Airnam Wants Rival Grounded (

An attempt by Air Namibia to keep a low-cost rival airline, Flyafrica, out of the Namibian air travel market is due to make a return to the High Court in Windhoek today.

With an urgent application by Air Namibia against Flyafrica’s Namibian partner, Nomad Aviation, the Transportation Commission of Namibia, and the chairperson of the commission having been withdrawn in the High Court on Tuesday, when the case was due to be heard, a renewed application from the national airline is back on the court roll today.

A technical problem with the application that was initially lodged at the court is understood to have been the reason for the withdrawal of the matter on Tuesday. With the case withdrawn and the legal hurdle that itnhad been facing out of the way, Flyafrica celebrated its first flight between Johannesburg and Windhoek’s Hosea Kutako International Airport on Wednesday.

However, Air Namibia still wants the court to prohibit Nomad Aviation, which holds the air services licences on which Flyafrica has started to operate budget flights between Windhoek and Johannesburg, from carrying passengers between Windhoek and OR Tambo International Airport in Johannesburg.

The airline is further asking the court to declare that Nomad Aviation does not have valid air services licences that would allow it to fly passengers between Namibia and South Africa.

In an affidavit filed at the court, Air Namibia’s chief operating officer, René Gsponer, alleges that the air services licence that the Transportation Commission first granted to Nomad Aviation in 1996 and amended in 2002 authorises the company only to transport passengers by air on domestic routes in Namibia. Nomad Aviation’s application to be allowed to transport passengers on international routes, including between Hosea Kutako International Airport and Johannesburg and Cape Town, was specifically refused by the commission, according to Gsponer.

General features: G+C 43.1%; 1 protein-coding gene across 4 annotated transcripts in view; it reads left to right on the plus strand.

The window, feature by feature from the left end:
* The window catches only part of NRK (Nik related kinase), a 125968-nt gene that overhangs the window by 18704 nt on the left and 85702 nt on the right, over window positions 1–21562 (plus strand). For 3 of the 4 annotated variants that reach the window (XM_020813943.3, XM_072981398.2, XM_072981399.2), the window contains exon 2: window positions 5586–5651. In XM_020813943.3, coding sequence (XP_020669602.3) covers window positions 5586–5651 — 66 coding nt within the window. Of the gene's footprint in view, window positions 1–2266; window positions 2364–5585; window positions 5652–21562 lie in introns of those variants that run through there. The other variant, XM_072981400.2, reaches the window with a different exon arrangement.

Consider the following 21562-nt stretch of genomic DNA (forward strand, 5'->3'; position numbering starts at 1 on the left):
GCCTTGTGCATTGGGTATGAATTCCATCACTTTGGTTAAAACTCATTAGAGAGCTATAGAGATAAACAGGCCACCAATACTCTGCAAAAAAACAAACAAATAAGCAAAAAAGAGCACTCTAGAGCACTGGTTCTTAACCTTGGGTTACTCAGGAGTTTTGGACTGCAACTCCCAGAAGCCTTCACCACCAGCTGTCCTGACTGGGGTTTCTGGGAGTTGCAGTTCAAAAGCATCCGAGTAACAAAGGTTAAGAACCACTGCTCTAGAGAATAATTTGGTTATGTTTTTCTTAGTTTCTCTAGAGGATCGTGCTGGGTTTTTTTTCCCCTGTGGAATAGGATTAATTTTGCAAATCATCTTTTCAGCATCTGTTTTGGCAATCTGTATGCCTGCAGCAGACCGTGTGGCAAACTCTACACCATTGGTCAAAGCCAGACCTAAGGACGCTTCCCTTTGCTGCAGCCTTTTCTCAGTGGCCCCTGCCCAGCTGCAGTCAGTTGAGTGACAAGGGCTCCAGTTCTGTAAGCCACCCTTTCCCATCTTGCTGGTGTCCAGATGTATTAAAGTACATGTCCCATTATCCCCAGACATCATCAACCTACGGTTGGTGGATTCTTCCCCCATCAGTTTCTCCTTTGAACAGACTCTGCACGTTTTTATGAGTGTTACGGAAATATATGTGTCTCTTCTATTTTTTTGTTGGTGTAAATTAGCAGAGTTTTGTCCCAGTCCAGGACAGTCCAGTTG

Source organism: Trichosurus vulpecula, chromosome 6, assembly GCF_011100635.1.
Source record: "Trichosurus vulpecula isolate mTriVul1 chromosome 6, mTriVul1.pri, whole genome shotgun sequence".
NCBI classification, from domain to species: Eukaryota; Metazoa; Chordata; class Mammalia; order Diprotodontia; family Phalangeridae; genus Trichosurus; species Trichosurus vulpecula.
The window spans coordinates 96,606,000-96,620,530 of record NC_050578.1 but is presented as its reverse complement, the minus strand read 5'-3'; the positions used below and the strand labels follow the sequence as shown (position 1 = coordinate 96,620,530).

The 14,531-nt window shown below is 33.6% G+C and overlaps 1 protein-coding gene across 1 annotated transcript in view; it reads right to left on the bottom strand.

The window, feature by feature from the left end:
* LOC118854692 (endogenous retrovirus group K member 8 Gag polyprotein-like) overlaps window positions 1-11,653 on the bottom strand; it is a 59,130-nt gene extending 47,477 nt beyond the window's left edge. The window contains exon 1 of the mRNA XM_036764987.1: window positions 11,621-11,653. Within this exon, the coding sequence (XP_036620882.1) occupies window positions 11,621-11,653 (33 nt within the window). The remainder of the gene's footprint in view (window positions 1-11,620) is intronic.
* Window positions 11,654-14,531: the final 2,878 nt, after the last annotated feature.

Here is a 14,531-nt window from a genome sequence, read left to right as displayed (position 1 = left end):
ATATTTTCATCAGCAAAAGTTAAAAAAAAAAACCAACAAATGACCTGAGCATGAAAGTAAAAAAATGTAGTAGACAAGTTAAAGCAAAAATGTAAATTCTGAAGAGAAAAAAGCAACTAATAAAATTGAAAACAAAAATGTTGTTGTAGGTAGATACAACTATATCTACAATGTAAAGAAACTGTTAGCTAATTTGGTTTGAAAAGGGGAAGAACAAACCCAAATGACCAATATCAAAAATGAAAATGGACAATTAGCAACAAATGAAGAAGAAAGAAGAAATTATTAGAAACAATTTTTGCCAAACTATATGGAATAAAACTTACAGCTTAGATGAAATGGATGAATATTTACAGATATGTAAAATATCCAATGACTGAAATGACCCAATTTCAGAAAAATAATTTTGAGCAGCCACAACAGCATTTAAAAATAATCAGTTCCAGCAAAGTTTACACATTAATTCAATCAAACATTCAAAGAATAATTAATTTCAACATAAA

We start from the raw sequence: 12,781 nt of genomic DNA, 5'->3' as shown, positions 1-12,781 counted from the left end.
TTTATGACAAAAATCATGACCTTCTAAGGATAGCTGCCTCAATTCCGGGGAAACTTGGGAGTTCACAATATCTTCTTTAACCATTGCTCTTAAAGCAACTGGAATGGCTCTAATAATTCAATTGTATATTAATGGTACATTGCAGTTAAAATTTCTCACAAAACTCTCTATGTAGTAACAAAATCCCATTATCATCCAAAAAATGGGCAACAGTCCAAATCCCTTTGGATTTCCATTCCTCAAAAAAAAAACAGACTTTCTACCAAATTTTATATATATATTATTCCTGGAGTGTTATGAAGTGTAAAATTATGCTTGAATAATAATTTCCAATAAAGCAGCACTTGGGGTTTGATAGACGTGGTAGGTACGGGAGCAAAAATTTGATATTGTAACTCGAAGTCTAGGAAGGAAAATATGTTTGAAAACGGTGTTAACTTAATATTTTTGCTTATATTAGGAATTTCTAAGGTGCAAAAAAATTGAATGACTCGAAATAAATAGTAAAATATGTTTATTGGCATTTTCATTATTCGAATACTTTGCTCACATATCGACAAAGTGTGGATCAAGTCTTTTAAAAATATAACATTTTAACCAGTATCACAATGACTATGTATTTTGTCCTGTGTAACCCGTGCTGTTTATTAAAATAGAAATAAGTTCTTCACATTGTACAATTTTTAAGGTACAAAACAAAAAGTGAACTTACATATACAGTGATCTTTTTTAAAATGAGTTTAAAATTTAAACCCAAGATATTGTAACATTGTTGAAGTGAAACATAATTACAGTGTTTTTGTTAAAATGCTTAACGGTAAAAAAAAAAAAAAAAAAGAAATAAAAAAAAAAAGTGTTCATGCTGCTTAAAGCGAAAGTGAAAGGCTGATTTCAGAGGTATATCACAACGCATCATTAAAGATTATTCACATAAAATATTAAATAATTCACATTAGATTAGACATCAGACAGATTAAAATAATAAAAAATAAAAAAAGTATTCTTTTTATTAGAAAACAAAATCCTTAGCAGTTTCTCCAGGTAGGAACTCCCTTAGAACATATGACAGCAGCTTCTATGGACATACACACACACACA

On that issue, Gsponer and the managing director of Nomad Aviation, Clifford Strydom, are poles apart.

Charging that Air Namibia’s only real motive with the case it has lodged at the court is to prevent competition to the airline, Strydom insists in an affidavit also filed at the court that Nomad Aviation’s air services licence permits the company to fly passengers and freight on all routes approved by the commission.

According to Gsponer, Flyafrica appears to be a shelf company registered in Mauritius, with a company registered in South Africa, Flyafrica Aviation Services, the real operating company in control of the budget airline. By allowing a Mauritian-controlled airline, which is in effect controlled from South Africa, to offer flights on the Windhoek-Johannesburg route, Namibia would effectively allow four South African airlines to fly that route, leaving Air Namibia as the only Namibian airline on the route, Gsponer states. That is an abdication to a foreign entity of Namibia’s sovereign right over its airspace, he charges.

In a counter-attack, Strydom is alleging that Air Namibia is approaching the court with dirty hands because the foreign operating permit that allows it to fly to and from South Africa stipulates that it may offer only five flights per week on its South African routes. In reality, Air Namibia is operating 438 flights a month – or about 102 flights per week – to South Africa and back, Strydom says, accusing Air Namibia of operating illegally.

He is also charging that Air Namibia’s ticket tariffs for the Windhoek-Johannesburg route were approved by the Transportation Commission in 2000, and that the airline is illegally selling tickets on that route above the approved tariff.

Strydom is further arguing that Air Namibia was aware of the plan to start operating low-cost flights on the Windhoek-Johannesburg route as far back as December last year, or at least in March and April this year when Flyafrica started to sell tickets for that route. However, Air Namibia delayed taking the legal action that it now wants the court to hear on an urgent basis, he says, accusing the airline of self-created urgency.